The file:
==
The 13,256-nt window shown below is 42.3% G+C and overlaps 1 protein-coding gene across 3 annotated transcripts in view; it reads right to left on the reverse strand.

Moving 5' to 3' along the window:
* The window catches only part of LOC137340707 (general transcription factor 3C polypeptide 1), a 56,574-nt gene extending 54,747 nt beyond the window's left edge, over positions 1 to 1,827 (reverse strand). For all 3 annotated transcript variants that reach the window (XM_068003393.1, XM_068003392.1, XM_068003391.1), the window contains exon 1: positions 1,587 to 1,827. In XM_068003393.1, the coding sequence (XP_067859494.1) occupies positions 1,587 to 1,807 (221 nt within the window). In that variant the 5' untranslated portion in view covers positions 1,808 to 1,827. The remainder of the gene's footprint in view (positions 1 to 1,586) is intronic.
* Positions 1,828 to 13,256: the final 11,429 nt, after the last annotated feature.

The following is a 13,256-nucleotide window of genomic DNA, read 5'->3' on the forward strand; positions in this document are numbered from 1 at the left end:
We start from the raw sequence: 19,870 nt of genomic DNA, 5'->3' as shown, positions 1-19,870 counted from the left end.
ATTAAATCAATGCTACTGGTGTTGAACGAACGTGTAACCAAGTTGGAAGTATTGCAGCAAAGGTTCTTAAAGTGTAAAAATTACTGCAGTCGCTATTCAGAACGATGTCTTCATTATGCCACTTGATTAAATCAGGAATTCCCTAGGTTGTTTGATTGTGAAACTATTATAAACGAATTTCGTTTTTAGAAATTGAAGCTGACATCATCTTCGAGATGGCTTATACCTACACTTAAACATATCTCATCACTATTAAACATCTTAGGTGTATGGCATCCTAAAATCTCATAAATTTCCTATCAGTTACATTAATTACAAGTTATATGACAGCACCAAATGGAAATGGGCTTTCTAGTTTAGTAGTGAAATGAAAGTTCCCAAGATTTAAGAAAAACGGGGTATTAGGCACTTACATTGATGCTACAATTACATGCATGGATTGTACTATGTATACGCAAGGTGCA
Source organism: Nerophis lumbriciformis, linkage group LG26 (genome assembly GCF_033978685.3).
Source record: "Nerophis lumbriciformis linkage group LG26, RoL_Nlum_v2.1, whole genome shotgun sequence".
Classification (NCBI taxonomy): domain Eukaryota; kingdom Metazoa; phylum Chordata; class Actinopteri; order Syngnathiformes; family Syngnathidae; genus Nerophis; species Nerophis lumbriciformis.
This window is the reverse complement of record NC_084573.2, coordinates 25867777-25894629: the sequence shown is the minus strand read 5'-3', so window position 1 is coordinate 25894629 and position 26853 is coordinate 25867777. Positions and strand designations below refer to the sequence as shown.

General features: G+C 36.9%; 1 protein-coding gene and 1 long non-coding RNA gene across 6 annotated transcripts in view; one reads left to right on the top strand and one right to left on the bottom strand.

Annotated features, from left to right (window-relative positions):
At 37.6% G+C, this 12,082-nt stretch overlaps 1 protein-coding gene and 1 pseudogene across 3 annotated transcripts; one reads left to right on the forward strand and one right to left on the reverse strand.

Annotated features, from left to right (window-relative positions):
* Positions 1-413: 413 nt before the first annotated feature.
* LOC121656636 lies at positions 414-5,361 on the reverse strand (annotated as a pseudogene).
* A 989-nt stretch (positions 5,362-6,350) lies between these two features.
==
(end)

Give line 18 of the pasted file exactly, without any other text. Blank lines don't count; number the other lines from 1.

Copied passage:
* A 989-nt stretch (positions 5,362-6,350) lies between these two features.